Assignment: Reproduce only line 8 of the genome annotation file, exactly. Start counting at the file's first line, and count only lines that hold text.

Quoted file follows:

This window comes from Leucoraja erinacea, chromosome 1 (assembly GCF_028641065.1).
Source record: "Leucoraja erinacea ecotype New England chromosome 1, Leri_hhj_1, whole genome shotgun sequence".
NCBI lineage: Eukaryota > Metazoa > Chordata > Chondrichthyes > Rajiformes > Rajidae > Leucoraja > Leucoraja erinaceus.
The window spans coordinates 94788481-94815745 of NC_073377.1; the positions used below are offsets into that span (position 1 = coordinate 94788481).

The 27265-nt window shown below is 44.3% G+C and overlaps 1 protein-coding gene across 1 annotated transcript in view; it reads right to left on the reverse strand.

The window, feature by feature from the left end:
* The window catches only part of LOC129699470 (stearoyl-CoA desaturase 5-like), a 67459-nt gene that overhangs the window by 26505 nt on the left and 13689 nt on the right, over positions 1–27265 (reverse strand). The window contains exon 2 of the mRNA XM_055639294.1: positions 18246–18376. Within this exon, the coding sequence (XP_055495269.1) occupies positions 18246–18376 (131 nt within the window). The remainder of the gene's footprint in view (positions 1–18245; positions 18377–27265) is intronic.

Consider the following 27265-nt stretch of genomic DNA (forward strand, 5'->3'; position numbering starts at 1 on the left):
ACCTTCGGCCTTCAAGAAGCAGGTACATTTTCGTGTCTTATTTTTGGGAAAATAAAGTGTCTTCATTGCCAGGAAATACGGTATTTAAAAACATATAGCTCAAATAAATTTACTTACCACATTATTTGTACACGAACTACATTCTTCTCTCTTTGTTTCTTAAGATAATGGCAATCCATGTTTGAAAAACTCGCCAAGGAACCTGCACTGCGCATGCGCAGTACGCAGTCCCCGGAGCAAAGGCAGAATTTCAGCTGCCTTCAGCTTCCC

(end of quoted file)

Consider the following 27265-nt stretch of genomic DNA (forward strand, 5'->3'; position numbering starts at 1 on the left):